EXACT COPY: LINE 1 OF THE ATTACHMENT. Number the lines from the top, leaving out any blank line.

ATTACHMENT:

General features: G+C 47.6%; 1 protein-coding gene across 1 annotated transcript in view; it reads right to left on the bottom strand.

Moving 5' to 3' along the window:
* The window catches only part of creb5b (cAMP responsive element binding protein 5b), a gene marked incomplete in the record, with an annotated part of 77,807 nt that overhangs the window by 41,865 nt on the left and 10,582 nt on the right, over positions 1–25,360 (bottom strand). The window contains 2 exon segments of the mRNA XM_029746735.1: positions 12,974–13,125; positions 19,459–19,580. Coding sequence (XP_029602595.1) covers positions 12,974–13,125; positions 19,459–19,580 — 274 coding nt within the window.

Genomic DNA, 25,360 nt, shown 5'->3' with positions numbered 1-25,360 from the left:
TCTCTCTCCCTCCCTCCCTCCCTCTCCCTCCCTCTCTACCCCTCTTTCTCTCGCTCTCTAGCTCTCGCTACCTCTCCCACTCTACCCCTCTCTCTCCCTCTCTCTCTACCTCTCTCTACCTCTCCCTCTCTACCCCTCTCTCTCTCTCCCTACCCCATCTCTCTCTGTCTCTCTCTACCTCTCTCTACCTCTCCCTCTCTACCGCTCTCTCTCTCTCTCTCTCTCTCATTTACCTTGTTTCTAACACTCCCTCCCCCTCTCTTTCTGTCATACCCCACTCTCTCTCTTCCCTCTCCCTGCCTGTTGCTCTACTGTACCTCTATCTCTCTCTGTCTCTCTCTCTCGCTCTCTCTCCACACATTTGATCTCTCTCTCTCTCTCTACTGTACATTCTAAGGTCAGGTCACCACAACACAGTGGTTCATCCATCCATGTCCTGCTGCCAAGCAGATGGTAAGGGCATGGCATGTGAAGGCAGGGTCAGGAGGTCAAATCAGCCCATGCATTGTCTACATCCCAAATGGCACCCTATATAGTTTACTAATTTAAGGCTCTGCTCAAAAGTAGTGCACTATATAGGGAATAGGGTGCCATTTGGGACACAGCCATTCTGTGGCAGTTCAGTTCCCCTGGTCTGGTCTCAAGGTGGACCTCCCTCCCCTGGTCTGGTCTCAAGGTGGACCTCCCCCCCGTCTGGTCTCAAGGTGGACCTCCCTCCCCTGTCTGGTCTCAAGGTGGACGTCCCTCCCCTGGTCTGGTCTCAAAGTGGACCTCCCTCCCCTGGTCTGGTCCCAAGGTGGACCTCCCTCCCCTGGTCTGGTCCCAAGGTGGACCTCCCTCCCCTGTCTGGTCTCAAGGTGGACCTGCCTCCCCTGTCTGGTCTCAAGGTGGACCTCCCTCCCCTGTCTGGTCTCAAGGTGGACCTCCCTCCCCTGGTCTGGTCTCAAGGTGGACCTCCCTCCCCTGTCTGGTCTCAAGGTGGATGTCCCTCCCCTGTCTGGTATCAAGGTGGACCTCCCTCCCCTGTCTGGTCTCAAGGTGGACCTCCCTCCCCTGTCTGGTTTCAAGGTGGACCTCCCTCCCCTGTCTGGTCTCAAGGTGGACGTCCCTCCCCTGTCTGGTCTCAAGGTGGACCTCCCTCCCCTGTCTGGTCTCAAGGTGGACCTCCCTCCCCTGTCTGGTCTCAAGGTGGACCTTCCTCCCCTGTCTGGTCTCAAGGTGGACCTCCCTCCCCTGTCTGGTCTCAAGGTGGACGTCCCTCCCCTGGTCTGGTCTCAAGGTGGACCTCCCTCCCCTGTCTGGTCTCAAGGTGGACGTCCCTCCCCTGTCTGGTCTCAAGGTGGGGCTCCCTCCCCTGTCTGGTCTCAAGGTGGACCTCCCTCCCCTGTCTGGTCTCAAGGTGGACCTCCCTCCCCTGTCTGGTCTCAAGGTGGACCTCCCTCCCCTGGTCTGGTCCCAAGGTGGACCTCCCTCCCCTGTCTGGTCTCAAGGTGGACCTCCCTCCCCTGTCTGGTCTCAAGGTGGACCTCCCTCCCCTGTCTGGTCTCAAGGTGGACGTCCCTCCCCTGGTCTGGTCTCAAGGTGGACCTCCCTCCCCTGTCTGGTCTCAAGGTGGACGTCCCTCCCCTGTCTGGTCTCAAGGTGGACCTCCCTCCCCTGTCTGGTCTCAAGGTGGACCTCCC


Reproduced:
General features: G+C 47.6%; 1 protein-coding gene across 1 annotated transcript in view; it reads right to left on the bottom strand.